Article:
Hundreds of patients in Hertfordshire waiting more than a year for hospital treatment

According to national targets, at least 92 per cent of patients should receive treatment within 18 weeks of a referral

Monday, 29th November 2021, 1:23 pm
Updated Monday, 29th November 2021, 1:24 pm

Latest waiting list data shows that hundreds of people have now been waiting for more than a year for hospital treatment in Hertfordshire.

According to national targets, at least 92 per cent of patients should receive treatment within 18 weeks of a referral. And no patient should be waiting for 52 weeks or longer.

But latest data – presented to a joint meeting of the East and North Herts, Herts Valleys and West Essex Clinical Commissioning Groups (CCGs) – shows that in August there were 3,710 patients who have been waiting longer than a year.

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Of those, 2,910 are waiting for treatment at the East and North Herts NHS Trust – where 57 patients have been waiting for two years.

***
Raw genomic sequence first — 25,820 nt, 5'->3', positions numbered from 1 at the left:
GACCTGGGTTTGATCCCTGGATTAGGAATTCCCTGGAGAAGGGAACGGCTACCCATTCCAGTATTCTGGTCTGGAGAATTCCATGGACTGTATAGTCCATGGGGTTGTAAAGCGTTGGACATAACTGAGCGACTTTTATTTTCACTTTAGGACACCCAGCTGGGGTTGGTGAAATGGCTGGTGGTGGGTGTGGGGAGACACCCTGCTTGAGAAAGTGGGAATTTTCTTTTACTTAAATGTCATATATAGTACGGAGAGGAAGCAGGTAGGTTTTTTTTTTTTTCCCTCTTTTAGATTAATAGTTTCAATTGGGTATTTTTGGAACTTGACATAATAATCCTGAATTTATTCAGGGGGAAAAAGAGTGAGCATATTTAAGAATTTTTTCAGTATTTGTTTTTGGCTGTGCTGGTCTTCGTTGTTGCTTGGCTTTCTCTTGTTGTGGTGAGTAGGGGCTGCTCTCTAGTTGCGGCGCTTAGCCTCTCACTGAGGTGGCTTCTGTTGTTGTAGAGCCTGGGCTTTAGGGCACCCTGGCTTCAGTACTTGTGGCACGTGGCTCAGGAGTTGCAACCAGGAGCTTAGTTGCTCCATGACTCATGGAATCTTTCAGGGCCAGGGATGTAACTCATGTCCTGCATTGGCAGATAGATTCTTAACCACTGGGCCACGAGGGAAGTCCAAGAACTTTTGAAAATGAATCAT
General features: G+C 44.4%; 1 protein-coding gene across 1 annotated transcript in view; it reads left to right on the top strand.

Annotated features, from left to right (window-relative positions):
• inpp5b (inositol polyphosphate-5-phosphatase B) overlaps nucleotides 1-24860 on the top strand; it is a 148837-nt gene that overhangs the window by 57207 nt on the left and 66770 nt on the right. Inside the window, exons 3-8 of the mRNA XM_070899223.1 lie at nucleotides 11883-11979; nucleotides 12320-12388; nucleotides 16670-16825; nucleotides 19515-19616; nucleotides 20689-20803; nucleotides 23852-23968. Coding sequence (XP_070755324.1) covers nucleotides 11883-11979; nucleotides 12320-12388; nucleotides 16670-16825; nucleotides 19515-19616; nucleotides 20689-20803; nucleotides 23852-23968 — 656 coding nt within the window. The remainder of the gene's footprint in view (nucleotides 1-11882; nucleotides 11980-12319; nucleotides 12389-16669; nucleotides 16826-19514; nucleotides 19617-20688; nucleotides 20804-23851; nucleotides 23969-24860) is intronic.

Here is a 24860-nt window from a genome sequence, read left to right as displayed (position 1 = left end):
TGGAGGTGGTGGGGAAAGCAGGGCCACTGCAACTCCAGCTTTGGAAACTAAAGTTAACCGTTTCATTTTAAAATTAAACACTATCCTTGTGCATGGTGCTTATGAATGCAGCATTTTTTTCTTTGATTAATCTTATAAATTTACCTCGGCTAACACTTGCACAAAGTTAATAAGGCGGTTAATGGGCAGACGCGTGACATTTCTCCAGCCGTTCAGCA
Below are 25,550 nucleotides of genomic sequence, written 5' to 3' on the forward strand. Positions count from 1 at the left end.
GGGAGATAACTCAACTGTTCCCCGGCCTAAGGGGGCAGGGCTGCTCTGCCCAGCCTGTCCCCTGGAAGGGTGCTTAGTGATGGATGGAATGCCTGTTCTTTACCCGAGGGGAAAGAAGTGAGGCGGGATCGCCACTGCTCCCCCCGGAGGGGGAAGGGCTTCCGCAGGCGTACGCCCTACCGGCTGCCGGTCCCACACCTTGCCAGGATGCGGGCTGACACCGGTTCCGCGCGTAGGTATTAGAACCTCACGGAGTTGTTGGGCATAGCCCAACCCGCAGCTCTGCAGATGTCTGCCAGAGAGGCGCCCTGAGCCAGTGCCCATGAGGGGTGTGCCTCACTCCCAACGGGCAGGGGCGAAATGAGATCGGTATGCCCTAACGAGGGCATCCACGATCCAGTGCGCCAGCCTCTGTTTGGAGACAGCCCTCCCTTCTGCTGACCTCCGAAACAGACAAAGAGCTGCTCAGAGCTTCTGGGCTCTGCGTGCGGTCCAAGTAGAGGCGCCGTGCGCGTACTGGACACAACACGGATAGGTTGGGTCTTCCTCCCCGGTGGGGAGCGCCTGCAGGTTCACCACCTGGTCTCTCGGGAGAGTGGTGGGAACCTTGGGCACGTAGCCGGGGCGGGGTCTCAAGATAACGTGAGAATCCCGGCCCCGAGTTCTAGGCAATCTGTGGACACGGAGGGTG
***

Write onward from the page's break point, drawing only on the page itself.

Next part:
And 800 are waiting for treatment at the West Herts Hospitals Trust – where 34 patients have been waiting for two years.

A further 1,394 patients have been waiting for treatment at the Princess Alexandra Hospital for 52 weeks or longer.

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Meanwhile, medical chiefs from the Hertfordshire and West Essex Integrated Care System continue to highlight the steps being taken locally – such as catch-up clinics and extra operating sessions.

And they stress that if any patient has symptoms that have changed they should contact their GP or hospital department.

Dr Rachel Joyce, director of clinical and professional services for the Hertfordshire and West Essex Integrated Care System said: “Our services remain open and we continue to prioritise patients with the most urgent clinical needs and are using extra catch-up clinics and operating sessions in the evening, at weekends and at local independent sector hospitals to do so.

“If any patient feels their symptoms have changed, or they have new concerns, they should contact their GP practice or the department they are receiving treatment from so our clinicians can ensure they continue to be fully supported.”